View Full Version : How do you count your time ??

12-09-2014, 07:59 PM
Working on your Stude, how do you count your time? I count all my time as time well spent, when I am having fun. When something goes wrong and it's not fun, then I count my time as what I could be making working!!!!!!! Yesterday and today I spent three hours looking for my build (notes) book. The Saturday Night Special just cost me ninety more bucks. LOL I took time some weeks ago to assemble my notes, sketches, diagrams, etc. in a binder, so as not to lose them. Well being an old codger, I DID lose them (or should I say misplace?). Anyway, after looking over everything in the shop three times, I finally found it. It was right beside the chair in the photo at eye level. It was actually behind the seat on a shelf. AND YES, I did move the seat. I just looked at the binder probably a dozen times and looked over it, saying to myself "I know it's not in there" . LOL LOL LOL Ever do anything like this? How do you count your time?

http://i307.photobucket.com/albums/nn320/Flashback53/garage7-31-12022_zps51e72076.jpg (http://s307.photobucket.com/user/Flashback53/media/garage7-31-12022_zps51e72076.jpg.html)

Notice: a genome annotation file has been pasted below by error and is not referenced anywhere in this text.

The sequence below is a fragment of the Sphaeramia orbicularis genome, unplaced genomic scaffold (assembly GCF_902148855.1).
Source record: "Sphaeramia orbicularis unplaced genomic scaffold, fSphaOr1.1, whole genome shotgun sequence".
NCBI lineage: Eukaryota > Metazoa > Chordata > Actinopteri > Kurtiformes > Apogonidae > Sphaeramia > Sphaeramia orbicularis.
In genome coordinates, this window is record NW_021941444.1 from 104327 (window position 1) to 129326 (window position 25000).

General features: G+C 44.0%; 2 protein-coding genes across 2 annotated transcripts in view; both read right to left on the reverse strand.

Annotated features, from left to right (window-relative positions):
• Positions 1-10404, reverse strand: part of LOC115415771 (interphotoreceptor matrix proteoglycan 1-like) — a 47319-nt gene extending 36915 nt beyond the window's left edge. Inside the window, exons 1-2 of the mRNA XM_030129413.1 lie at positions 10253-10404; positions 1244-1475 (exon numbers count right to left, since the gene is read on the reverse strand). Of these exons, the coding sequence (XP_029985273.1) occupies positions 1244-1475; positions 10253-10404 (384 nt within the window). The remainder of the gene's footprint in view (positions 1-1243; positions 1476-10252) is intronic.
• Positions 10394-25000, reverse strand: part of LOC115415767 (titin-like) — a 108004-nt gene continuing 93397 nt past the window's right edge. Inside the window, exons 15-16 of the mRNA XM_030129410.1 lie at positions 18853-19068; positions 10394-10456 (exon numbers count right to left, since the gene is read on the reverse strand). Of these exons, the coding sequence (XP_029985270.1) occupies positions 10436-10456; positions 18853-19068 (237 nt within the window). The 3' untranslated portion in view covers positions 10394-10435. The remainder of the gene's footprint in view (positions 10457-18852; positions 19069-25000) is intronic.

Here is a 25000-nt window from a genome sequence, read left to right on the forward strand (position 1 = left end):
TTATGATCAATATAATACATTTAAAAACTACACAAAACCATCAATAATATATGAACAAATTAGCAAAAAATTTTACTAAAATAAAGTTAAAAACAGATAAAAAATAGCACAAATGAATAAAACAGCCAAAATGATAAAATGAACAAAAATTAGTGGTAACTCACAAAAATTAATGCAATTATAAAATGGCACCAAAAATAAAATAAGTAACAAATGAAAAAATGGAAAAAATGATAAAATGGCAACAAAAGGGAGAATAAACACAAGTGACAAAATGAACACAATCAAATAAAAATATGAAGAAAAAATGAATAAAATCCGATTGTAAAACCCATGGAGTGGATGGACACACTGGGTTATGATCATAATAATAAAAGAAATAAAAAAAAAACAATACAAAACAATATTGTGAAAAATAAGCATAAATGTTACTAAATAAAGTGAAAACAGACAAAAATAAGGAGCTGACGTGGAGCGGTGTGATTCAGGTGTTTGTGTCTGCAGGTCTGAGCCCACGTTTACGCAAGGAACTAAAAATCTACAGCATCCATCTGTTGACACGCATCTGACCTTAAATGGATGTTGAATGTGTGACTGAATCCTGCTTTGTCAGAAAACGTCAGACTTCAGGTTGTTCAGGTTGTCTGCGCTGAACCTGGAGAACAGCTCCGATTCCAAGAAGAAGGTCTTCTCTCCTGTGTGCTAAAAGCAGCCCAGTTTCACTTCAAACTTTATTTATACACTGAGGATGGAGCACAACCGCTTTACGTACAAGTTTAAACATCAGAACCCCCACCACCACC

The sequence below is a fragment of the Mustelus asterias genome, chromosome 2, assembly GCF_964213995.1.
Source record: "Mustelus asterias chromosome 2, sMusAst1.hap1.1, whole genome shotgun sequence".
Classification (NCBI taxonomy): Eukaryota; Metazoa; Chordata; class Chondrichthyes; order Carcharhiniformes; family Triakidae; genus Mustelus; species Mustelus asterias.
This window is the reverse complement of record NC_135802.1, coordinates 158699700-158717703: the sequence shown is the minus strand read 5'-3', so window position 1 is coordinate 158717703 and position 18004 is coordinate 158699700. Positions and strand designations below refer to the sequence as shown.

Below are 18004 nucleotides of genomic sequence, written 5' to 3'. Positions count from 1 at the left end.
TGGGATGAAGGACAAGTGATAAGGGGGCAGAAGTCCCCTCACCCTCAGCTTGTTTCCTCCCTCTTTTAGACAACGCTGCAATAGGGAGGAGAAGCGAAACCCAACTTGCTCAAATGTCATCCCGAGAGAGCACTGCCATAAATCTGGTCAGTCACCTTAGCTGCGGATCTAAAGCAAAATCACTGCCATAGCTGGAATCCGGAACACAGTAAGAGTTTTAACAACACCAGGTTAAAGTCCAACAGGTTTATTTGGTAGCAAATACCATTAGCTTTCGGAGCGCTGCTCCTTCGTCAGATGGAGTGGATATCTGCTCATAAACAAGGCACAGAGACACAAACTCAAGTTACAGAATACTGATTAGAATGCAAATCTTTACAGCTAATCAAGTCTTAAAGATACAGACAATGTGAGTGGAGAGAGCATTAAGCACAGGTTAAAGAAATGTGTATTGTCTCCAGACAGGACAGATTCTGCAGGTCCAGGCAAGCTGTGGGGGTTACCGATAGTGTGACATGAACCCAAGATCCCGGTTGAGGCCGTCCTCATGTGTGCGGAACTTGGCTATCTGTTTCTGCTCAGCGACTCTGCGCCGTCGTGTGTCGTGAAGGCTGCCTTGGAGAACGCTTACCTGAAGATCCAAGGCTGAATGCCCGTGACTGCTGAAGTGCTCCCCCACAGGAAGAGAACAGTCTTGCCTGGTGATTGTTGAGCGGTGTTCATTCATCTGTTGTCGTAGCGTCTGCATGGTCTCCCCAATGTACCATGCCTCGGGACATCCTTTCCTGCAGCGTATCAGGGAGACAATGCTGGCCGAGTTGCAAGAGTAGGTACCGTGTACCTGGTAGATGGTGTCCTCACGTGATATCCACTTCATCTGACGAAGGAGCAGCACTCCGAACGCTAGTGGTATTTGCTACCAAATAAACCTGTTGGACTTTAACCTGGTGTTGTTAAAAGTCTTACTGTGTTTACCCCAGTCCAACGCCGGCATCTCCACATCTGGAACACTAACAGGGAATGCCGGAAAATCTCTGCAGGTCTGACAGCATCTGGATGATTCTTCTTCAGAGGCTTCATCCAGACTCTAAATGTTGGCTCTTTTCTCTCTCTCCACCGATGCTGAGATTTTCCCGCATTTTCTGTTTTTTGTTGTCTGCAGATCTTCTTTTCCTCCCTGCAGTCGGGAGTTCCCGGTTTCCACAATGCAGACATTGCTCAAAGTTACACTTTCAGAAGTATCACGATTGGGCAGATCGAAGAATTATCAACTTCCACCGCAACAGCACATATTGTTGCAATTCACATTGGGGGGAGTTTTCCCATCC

Warren Webb
12-09-2014, 08:08 PM
When I knock at the first door.:D

12-09-2014, 08:16 PM
When working on a Stude, I start the garage-labor clock when I walk into the garage, because that's where the wrenches are turned. I do not count time on phone/computer chasing parts, researching, etc..

I once kept track of garage-labor on a 56J frame off restoration. I stopped counting at 2000 hours, and just didn't want to know anything past that. I later drove that car 41,000 miles, then sold it for about the same money (out of pocket) I had in it. If I'd counted the 2000+ labor hours, even at minimum wage, it woulda been a terrible loss.

I count it as a labor of love, and do not put a price on it, unless paying someone else for their labor. If it ever comes to that, I will be out of Studebakers, period.

12-09-2014, 09:34 PM
Well...my time is counted as "building memories" or anticipating "future fun." I spent my childhood in physical pain, fear, and mental anguish. Since then, I've gained a rather peaceful perspective about the value of each day. Just today, while talking with my 93 year old mom, she launched into an apology of how she realized, of all her children, I got the "short shrift." I quickly let her know, that there was no apology required. I reassured her, that she was the one who set me on a path to a happy life. She stimulated my intellect, soothed my wounds, and illuminated the way out of my darkest moments.